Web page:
I spent the evening afterward, sorting all these pictures into specific piles.

Afternoons that could have lasted forever.

Times I went to the ocean.

Women that I have loved.

Women that I did not have the time to get around to loving.

People that I once knew.

People that I used to know and wish I still knew.

Avenues that I have walked down.

Avenues that I wish I had walked down.

Pictures of places that I am not remembering properly.

After I was done organizing these moments, I wrote them all down on the computer screen, which flickered, in and out just like memory does. I know that thousands, millions, far more numerous than the stars, are still missing. I want you to know that I’m trying to remember all of you, despite the futility of it. I’m reaching out to the people I have known and the people I will know. I miss all of you already, so the next time you see me, let’s meet, not was if we were strangers, but as people who have, for longer than they can remember, been very much in love.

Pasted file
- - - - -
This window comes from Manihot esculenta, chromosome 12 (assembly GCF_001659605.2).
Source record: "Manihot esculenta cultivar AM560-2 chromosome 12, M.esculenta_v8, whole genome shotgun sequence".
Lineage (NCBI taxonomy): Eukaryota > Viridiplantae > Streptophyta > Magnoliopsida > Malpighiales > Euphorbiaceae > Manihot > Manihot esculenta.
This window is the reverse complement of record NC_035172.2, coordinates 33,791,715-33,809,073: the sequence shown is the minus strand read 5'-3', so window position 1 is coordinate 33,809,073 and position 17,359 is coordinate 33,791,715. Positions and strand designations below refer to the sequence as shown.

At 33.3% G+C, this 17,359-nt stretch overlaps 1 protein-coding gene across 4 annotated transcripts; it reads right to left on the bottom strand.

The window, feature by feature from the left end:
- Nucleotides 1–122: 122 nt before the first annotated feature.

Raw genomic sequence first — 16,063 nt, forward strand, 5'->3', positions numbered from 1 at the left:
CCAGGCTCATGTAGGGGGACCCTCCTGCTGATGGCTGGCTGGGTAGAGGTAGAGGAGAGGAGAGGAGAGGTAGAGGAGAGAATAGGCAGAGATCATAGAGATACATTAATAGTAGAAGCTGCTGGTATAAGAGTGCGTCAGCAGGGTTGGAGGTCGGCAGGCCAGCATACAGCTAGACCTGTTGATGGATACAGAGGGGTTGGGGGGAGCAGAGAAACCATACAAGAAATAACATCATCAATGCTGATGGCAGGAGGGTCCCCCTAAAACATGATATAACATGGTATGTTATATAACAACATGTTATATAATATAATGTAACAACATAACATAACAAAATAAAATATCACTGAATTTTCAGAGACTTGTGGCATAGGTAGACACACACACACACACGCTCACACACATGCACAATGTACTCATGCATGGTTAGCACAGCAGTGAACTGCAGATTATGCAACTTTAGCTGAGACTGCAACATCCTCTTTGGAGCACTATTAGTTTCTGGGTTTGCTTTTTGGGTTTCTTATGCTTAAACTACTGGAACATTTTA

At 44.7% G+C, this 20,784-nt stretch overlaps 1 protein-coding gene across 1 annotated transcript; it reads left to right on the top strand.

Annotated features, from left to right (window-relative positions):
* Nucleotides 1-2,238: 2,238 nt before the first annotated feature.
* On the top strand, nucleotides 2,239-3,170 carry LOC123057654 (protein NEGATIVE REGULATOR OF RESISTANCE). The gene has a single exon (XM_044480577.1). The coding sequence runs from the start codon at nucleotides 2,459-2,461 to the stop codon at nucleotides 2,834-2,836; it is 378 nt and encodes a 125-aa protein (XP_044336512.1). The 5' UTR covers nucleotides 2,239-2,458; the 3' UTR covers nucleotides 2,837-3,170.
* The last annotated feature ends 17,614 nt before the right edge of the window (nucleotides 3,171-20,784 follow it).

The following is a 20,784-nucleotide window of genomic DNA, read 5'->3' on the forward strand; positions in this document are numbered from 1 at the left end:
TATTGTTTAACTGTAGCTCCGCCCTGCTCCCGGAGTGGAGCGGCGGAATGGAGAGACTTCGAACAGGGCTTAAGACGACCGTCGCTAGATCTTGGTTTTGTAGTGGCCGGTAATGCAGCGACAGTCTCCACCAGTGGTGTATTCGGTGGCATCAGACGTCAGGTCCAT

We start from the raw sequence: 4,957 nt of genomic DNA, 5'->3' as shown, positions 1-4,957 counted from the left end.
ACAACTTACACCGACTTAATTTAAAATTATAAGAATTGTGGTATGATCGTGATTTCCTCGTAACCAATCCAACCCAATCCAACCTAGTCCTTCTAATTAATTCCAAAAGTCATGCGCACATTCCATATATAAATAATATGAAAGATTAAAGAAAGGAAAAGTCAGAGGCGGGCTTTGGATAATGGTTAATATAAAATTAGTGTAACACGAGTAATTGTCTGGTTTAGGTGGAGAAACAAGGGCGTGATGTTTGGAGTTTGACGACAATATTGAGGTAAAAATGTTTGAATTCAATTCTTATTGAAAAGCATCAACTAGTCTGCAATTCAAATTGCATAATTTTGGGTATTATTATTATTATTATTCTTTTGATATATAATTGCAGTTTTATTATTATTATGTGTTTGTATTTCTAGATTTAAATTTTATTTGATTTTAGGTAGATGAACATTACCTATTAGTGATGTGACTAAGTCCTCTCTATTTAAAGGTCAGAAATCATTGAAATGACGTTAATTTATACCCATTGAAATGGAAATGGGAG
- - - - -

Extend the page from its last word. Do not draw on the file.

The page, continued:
Episode 61: Welcome to The Petri Dish

Episode 61: Welcome to The Petri Dish

January 30, 2019

Today the Philadelphia is blessed with Marion Wren’s presence, who is the director of NYU’s Abu Dhabi writing program. The discussion started with the flu epidemic hitting Philadelphians, which Marion even said made her feel as if she was “swimming in a petri dish”. Then, Kathleen once again, regales the listeners about CBD and the miracles of a concoction of B12 and Vitamin C that has saved her from catching any kind of sickness going in and out of the hospital to visit her father. Moreover, she vouches that CBD has helped her with sleep after “15 years of sleep meds”. Talk about a miracle drug! 

Then, without further adieu, the gang jumps in to the poems for the day. The three poems discussed on this podcast were written by Emily Cousins, a teacher and poet in Denver, Colorado.  

The first poem was titled, “Refuse To Write You”. The gang discussed how some lines were a bit awkward, but were masterfully saved by the following lines. Hilariously, Ali compares Cousins writing “I’m not going to write you a love poem” to “I’m not going to write you a love song” by Sara Bareilles. You just cannot un-hear something like that. Thanks for the valuable input, Ali! We are so sad to see you go in three months!  

They discussed the meaning of the poem, in which Marion thought it represented a rocky` relationship, while Kathleen got that it portrayed the author’s hesitation to commit.